Chaulagain v Nepal

On the night of 12 February 2004, around fifty to sixty armed and uniformed members of the then Royal Nepal Army (RNA) conducted an operation in Ward No. 3, Pokhari Chauri Village Development Committee, Kavre District, Nepal. They were guided by an informant known to be a teacher in the village. At around 11pm, they first visited the house of Dilmaya Chaulagain and searched it for evidence of Maoist activity. When they found nothing of value to them they took her food and after an hour or so moved onto the house of 18-year old Subhadra Chaulagain.

The soldiers dragged Subhadra from her home by her hair and questioned her for over an hour about any Maoist activity she may know of. Four members of the RNA then took her out of the house in front of her father, called her a “slut” and verbally abused her. All four shot her in the stomach and face at point blank range. After this, four other members of the RNA stamped on and kicked her body. Subhadra’s father, who had witnessed the killing, was then taken to the same place where Subhadra was questioned. The RNA brutally tortured him with their rifle butts and kicked him with their boots while he was lying on the floor until they believed him to be dead.

On 8 December 2010 Subhadra's father, represented by Advocacy Forum Nepal and REDRESS, submitted a complaint to the UN Human Rights Committee.  In March 2011 Nepal responded, challenging the admissibility of the case and arguing that it had taken action against the alleged perpetrators.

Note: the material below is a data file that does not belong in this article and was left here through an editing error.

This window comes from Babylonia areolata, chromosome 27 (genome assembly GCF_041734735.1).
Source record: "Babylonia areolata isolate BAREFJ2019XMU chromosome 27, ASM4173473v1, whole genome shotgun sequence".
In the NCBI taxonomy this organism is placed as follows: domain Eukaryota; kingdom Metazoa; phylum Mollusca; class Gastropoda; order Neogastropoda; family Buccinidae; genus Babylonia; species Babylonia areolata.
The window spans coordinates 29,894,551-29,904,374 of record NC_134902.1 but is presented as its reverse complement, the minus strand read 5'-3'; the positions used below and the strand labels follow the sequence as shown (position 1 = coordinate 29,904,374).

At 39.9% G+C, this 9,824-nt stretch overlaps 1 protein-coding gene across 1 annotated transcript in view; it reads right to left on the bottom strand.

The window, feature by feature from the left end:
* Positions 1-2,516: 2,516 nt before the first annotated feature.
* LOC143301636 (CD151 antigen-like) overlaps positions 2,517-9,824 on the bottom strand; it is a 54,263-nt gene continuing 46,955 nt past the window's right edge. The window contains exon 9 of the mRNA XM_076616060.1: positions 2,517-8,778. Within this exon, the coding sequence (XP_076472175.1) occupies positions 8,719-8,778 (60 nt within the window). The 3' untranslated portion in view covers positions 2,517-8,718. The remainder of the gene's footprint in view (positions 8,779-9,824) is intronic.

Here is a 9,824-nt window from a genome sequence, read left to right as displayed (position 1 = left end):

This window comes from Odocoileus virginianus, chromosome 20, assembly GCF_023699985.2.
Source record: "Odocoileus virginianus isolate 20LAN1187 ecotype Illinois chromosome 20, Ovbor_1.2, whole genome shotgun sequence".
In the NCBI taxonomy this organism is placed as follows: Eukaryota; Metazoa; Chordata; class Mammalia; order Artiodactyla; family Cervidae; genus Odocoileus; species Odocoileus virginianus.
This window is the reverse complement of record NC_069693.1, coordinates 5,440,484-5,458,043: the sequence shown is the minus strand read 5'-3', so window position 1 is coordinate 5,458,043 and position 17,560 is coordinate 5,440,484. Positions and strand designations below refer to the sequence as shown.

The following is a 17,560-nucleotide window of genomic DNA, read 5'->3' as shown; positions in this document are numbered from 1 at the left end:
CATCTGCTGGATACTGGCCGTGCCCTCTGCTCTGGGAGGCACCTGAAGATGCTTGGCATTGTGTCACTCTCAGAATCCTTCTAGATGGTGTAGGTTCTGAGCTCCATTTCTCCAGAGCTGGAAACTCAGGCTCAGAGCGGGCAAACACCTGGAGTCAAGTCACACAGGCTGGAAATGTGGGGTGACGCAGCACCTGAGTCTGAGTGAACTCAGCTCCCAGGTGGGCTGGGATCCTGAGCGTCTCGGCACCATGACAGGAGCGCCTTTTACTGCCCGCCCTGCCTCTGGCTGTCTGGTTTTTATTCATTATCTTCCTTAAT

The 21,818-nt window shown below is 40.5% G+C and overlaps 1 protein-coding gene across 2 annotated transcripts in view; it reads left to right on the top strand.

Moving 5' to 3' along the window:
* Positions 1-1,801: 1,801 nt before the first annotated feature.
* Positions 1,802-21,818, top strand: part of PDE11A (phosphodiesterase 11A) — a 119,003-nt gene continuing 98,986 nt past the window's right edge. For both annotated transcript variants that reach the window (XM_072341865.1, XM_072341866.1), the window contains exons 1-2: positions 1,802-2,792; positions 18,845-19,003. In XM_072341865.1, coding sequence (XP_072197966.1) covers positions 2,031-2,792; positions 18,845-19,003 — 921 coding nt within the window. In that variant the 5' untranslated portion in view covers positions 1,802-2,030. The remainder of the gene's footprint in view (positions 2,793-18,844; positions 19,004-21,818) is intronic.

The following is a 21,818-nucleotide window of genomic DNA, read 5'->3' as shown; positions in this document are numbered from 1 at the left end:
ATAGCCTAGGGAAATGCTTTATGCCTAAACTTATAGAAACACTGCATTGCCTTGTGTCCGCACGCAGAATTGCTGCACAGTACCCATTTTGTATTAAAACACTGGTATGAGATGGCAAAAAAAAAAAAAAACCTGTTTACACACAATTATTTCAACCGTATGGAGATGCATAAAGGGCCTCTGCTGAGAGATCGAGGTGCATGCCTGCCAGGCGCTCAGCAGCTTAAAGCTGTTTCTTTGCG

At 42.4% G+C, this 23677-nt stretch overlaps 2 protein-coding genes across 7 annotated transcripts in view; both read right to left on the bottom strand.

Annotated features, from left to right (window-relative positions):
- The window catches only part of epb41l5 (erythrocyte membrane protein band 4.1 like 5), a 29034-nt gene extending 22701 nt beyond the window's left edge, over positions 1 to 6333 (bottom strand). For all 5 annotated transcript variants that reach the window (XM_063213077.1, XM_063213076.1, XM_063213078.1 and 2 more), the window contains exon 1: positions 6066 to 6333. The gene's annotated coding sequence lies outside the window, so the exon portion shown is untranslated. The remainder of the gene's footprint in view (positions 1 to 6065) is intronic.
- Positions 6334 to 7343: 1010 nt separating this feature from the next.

The Committee decided to consider the admissibility and the merits of the communication separately, and the author provided a detailed response on admissibiliy in June 2011 showing that no remedy had been provided in this case.  In March 2012 the Committee upheld the author's arguments, finding the communication admissible, and requested Nepal to provide its response to the substance of the complaint.

Nepal filed its comments on the merits in April 2013, and the author provided his response in July 2013.  In July 2014, following the adoption of an act to establish a Truth and Reconciliation Commission in Nepal, the author provided a further update to the Committee, enclosing an analysis of the Act by Advocacy Forum, REDRESS and TRIAL, an OHCHR analysis of the Act, and a statement by UN special procedures mandate holders calling for amendment of the Act.

In January 2015, the Committee's views in the case were made public. These views were adopted at the Committee's 112nd session (7-31 October 2014). Despite arguments from the Government that the case had been the subject of court martial proceedings, the Committee found that Nepal had not effectively investigated the case, denying Subhadra and her family justice. The Committee urged Nepal to undertake an effective and complete investigation of the facts, the prosecution and punishment of those responsible, and the provision of full reparation to Subhadra's family.

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